Pastor Amos Pang (32) works full-time at Bethesda Bedok-Tampines Church. He has been journeying with young people for half of his life and most recently organised Youth Nights every month through 2023. He reflects on what this experience has taught him about Gen Z and intergenerational unity. 

Over the past year, the Youth Nights Team has been hosting monthly Youth Nights so that young Christians can have a spiritual community where they can discuss topics relevant to them like praying in schools, honouring their parents, grades and prayer.

This was also a space where young people could gather, inspire and encourage each other. The time we shared also helped one another to know that we aren’t alone in the challenges we face living as Christians! Youth Nights also had one other goal: to bridge the gap between Gen Z and the older generations.

Every month as we gathered, it wasn’t just young people gathering. There were also adults who had committed to being there every month for the entire year, to journey with any young people who would come.

From early on in the year, discussion groups were formed so that any young person who would come monthly would always end up in that discussion group with the same adult facilitator.

The hope was that young people would build relationships with their adult facilitators and hopefully enter into deeper mentoring relationships beyond Youth Nights!

Before Youth Nights officially launched, we consulted some Gen Zs on what they hoped adults would be for them.

Based on this feedback, we conducted a training for the adults: to prioritise listening and not judging at the onset, and to withhold their opinions on what was shared until asked by the young people.

This proved effective! We learnt that Gen Zs did have a certain perception of adults as only wanting to shove our own thoughts and ways unto them, that we do not listen to them and only want to tell them what to do.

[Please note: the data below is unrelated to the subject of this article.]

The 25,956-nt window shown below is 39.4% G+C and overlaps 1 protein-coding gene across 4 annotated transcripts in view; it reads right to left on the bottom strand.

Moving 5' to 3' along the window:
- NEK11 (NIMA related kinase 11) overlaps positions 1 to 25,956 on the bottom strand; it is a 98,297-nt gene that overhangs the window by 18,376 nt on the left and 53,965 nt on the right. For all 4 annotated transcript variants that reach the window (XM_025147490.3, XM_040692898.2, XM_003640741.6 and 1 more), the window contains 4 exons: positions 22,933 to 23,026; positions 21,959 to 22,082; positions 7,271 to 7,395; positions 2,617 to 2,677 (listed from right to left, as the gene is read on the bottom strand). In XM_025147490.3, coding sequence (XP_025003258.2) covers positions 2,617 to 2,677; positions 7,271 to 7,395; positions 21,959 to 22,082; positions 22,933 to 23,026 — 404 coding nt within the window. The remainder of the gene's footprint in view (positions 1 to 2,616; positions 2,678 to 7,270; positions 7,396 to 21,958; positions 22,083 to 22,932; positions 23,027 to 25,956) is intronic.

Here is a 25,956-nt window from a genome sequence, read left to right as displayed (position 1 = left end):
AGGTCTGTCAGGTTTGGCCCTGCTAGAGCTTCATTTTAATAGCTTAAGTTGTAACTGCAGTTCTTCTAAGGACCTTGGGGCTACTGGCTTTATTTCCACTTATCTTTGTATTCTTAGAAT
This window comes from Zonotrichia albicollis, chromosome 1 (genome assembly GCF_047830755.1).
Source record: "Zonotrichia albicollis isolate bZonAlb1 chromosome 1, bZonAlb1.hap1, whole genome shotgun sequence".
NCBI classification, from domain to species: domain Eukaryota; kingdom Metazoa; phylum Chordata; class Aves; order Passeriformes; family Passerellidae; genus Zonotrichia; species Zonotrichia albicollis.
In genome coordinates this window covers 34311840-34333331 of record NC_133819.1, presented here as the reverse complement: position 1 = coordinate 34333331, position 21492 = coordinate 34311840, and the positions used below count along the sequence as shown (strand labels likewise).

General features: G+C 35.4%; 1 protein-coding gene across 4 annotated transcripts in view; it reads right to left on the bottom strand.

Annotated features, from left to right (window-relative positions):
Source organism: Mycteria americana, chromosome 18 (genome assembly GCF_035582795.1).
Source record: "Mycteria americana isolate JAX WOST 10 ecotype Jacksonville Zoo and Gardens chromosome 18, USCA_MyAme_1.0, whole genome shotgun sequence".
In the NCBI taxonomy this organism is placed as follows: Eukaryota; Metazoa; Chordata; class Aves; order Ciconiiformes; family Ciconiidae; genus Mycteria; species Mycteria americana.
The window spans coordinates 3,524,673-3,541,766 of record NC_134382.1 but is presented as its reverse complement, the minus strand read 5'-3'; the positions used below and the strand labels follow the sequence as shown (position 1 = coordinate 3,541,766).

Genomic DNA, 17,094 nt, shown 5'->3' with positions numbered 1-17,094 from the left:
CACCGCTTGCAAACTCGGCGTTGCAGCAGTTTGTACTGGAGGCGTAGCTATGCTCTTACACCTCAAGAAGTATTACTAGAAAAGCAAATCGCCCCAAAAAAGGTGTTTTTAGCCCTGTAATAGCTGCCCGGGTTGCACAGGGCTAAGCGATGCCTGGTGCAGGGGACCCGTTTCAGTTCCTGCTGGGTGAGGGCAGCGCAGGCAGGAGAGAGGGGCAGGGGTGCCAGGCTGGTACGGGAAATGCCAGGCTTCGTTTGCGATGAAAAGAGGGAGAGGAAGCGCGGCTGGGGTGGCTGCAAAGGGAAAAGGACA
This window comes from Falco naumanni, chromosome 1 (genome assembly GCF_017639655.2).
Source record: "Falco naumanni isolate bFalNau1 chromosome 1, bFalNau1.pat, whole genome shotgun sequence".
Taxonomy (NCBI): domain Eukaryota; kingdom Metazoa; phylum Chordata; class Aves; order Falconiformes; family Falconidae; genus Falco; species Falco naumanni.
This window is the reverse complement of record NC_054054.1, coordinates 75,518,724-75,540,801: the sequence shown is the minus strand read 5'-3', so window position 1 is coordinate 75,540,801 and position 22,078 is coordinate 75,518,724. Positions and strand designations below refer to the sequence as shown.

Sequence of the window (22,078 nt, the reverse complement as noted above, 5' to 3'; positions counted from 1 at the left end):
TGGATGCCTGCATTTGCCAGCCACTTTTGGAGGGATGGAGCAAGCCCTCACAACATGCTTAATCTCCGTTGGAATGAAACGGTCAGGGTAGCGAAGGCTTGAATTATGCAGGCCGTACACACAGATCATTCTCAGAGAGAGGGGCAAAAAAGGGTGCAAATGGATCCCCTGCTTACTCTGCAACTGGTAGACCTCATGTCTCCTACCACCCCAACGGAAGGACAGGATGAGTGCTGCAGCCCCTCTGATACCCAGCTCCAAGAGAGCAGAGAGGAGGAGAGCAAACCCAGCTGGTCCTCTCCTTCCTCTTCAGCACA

After a few Youth Nights, when the young people realised that these adults were not like that, the young people opened up more, and most did come to place where they were willing to hear what the adults had to say on the topics as well!

Every Youth Nights ended with the adults praying for the young people. And while the discussion groups did not end up to be as fixed as we hoped, a number of adults and young people who came month after month did form and enter into mentoring relationships that will persist beyond Youth Nights.

Coming into our final Youth Nights on 22 December, some thoughts lingered on my mind.

I was so encouraged that the year demonstrated that there really is a genuine desire for intergenerational unity from both older and younger generations, so much more than ever before!

This was seen in how our adult facilitators truly tried their very best to listen and be there without judgement for the youths despite youths being youths sometimes!

In the same way, many of the youths who came grew convinced that the adults genuinely cared for them and opened up in a way that was so encouraging to see!

However, in terms of attaining the goal of true intergenerational unity — I learnt from planning and executing the programmes that we’ve still got a lot more to learn.

In crunch times, when the rubber hits the road, both generations (despite their best intentions) still struggled with old habits and with understanding one another. 

Despite the desire of adults who want to support the next generation, and the youths who desired to submit to their elders, both sides occasionally struggled to let go of their points of view when it came to achieving a common goal since both sides felt their way forward was better.